Of volcanic deserts, lunar landscapes, deep blue lagoons and black sandy beaches, Reunion is a jewel of the Indian Ocean. Although Reunion Island officially belongs to France, it is in fact located nowhere near Europe and instead lies East of Madagascar in the Indian Ocean, basking in the southern hemisphere’s sun.
The island is mostly decked out in rugged, cloud-covered mountains, and most of the human habitation has been relegated towards the coastline. Perfect from outdoor enthusiasts, the mountains are great for hiking along steep trails, rappelling down waterfalls or even canyoning along its rivers.
With all that aside, here are several reasons why you should be impressed by this remarkable island:
The Island Holds the Record for the World’s Longest Domestic Flight Route
Since Reunion Island is a part of France, entering Reunion also means that you’re officially entering France, despite it being over 9,000 km away from Paris. Taking a non-stop flight to Reunion from Charles de Gaulle Airport in Paris also means that you have never left France and can therefore enter Reunion as a domestic passenger. The total flight time adds up to more than 11 hours, hence making it the longest domestic flight route in the world.
Villages Can be Found Inside Craters
As the volcanic island is covered in large craters, it is not surprising that entire villages can be found inside them. If you were to take a visit to Cirque de Cilaos caldera, you will be amazed by a completely different world that greets you, something that takes you far away from the beaches and cliffs of the coastline. Plus, the climate within the crater changes completely, with low temperatures and a change of landscape from rock formations to lush rainforests and magnificent waterfalls.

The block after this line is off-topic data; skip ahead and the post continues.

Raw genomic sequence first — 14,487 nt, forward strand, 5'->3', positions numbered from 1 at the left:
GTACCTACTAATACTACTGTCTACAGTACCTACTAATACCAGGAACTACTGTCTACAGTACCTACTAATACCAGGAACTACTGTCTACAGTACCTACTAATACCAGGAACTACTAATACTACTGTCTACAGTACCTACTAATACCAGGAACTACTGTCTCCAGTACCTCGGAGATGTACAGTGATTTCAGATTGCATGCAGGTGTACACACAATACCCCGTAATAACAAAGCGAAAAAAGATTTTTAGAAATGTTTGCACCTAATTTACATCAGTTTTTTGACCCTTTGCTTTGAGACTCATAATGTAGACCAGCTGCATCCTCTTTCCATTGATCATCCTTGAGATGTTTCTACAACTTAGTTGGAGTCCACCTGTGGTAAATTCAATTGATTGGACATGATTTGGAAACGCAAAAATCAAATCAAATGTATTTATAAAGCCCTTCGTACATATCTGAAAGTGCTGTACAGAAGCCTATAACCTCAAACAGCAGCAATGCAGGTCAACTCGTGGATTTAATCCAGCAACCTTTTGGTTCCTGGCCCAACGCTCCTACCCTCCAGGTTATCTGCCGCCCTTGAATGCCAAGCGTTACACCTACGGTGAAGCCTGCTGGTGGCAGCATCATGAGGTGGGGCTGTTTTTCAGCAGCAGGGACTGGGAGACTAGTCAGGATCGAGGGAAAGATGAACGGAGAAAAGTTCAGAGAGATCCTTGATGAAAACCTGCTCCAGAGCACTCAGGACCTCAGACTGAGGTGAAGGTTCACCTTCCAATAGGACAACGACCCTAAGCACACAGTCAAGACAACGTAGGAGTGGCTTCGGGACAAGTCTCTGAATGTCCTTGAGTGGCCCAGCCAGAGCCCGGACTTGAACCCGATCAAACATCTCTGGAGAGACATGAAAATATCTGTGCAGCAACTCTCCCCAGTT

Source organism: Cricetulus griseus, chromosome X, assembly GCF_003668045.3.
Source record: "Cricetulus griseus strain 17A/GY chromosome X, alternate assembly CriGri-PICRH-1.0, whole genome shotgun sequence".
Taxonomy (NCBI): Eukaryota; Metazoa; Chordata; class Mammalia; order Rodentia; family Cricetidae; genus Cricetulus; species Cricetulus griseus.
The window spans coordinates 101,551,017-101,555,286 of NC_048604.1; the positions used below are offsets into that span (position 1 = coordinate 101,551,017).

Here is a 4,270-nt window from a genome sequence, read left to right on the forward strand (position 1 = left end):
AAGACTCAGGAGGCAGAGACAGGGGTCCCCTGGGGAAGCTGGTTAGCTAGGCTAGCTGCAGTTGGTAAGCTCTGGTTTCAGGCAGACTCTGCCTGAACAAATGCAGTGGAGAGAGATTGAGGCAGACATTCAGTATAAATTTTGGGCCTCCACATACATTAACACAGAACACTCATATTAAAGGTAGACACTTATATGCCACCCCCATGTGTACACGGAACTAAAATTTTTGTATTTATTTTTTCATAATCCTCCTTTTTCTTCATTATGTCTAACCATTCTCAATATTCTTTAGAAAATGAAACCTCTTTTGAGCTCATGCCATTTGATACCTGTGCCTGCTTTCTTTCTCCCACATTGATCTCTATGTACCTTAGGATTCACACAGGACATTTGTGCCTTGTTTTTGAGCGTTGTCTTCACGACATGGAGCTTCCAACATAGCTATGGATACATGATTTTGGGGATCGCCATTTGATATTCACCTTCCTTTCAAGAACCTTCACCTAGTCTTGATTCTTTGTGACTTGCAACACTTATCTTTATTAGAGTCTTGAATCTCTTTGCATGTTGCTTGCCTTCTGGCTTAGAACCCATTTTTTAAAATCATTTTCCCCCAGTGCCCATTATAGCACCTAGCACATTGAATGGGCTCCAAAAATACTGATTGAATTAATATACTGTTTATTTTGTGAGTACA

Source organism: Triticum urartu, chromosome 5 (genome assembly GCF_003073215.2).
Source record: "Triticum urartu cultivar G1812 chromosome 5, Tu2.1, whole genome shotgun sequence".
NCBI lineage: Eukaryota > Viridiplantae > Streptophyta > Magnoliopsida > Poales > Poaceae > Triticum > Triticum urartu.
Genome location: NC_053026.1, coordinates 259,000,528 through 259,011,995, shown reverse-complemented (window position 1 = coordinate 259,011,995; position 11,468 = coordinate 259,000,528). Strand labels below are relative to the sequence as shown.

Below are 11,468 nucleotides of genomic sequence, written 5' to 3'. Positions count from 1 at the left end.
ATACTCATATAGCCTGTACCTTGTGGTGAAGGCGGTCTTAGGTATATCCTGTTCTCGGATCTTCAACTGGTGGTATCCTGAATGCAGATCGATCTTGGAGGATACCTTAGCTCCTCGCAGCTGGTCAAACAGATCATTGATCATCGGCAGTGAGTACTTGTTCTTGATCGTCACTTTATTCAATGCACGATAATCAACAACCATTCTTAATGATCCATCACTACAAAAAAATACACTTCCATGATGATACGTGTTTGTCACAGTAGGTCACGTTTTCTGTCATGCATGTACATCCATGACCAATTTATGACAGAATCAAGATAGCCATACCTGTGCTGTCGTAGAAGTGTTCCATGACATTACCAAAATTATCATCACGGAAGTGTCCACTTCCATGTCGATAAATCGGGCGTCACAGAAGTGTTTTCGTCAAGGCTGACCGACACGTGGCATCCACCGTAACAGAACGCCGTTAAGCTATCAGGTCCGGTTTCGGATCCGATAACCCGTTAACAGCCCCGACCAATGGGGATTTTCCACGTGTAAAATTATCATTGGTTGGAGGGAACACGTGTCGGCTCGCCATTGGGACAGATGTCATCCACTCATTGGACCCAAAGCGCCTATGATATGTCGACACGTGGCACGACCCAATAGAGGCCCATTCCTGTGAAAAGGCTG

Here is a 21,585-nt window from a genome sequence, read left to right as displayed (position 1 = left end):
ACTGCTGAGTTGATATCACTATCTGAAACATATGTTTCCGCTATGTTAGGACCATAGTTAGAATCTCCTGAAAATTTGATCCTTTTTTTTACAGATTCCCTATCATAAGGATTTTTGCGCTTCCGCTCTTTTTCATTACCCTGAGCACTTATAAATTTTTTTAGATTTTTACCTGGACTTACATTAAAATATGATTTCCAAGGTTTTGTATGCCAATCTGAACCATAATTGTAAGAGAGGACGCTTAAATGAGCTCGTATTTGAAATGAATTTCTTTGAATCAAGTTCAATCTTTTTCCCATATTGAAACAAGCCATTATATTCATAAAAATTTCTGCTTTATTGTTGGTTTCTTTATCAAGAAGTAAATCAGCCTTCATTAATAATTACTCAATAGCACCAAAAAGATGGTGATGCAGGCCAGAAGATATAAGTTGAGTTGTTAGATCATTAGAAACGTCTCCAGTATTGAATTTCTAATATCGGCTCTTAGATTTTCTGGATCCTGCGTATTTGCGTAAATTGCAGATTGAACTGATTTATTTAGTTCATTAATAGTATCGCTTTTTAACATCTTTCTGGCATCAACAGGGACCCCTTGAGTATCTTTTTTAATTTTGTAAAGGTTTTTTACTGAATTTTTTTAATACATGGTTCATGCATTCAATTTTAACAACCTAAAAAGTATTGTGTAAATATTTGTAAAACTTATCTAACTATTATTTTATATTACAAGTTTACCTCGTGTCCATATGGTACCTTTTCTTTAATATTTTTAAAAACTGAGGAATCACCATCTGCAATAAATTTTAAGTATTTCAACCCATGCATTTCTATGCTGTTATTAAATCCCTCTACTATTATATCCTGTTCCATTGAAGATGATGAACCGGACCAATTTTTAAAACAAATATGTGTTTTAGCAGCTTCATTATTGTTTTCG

Tip: You can get the best views of the craters on a helicopter ride over the island
One of the World’s Most Active Volcanoes Resides in Reunion Island
Located on the east side of the island, Piton de la Fournaise is a major tourist attraction and has over 150 recorded eruptions. Although it was a popular hiking spot previously, its last eruption in January 2017 has put a halt to this.
Rampant Shark Attacks
We’ve all heard about the shark attacks in Australia and South Africa, but none of these compares to Reunion’s record. A fatal attack occurred in February 2017, making it the eighth one since 2011. Although scientists have been studying the phenomenon for years, it is still currently undetermined as to why Reunion has become a centre for attacks. The government has banned swimming and surfing at any of the island’s beaches except for those that have been protected by shark nets or lagoons.
Reunion Island Houses the Indian Ocean’s Highest Peak
With the nearby Maldives and Mauritius not having extremely high peaks, Piton des Neiges in Reunion stands at 3,069 metres and you’ll be able to summit within a day. However, if you do prefer to go at a slower pace, you can always spend the night in a mountain hike and catch the sunrise from the peak the next day.